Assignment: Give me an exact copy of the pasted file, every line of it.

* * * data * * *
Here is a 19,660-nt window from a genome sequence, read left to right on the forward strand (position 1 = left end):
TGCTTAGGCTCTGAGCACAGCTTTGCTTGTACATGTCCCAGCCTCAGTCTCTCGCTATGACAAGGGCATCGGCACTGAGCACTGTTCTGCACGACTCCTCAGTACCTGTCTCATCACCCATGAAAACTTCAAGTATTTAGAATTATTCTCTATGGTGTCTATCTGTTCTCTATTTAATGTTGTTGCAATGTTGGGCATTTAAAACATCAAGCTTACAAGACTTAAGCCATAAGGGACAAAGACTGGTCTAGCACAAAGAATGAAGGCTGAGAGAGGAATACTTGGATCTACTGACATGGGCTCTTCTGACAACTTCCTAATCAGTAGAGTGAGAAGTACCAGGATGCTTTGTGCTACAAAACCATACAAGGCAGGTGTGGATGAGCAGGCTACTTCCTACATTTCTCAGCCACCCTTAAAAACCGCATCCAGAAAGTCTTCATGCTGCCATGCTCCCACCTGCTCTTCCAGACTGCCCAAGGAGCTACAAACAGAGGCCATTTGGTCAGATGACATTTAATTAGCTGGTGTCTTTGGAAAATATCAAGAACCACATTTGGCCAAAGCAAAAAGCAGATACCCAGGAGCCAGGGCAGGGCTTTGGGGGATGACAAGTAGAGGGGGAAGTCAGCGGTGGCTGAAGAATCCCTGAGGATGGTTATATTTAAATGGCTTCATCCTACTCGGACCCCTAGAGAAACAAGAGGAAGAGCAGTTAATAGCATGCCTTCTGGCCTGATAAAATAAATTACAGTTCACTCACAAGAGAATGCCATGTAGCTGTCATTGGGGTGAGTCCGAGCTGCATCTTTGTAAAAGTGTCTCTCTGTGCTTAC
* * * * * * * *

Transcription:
Here is a 19,660-nt window from a genome sequence, read left to right on the forward strand (position 1 = left end):
TGCTTAGGCTCTGAGCACAGCTTTGCTTGTACATGTCCCAGCCTCAGTCTCTCGCTATGACAAGGGCATCGGCACTGAGCACTGTTCTGCACGACTCCTCAGTACCTGTCTCATCACCCATGAAAACTTCAAGTATTTAGAATTATTCTCTATGGTGTCTATCTGTTCTCTATTTAATGTTGTTGCAATGTTGGGCATTTAAAACATCAAGCTTACAAGACTTAAGCCATAAGGGACAAAGACTGGTCTAGCACAAAGAATGAAGGCTGAGAGAGGAATACTTGGATCTACTGACATGGGCTCTTCTGACAACTTCCTAATCAGTAGAGTGAGAAGTACCAGGATGCTTTGTGCTACAAAACCATACAAGGCAGGTGTGGATGAGCAGGCTACTTCCTACATTTCTCAGCCACCCTTAAAAACCGCATCCAGAAAGTCTTCATGCTGCCATGCTCCCACCTGCTCTTCCAGACTGCCCAAGGAGCTACAAACAGAGGCCATTTGGTCAGATGACATTTAATTAGCTGGTGTCTTTGGAAAATATCAAGAACCACATTTGGCCAAAGCAAAAAGCAGATACCCAGGAGCCAGGGCAGGGCTTTGGGGGATGACAAGTAGAGGGGGAAGTCAGCGGTGGCTGAAGAATCCCTGAGGATGGTTATATTTAAATGGCTTCATCCTACTCGGACCCCTAGAGAAACAAGAGGAAGAGCAGTTAATAGCATGCCTTCTGGCCTGATAAAATAAATTACAGTTCACTCACAAGAGAATGCCATGTAGCTGTCATTGGGGTGAGTCCGAGCTGCATCTTTGTAAAAGTGTCTCTCTGTGCTTAC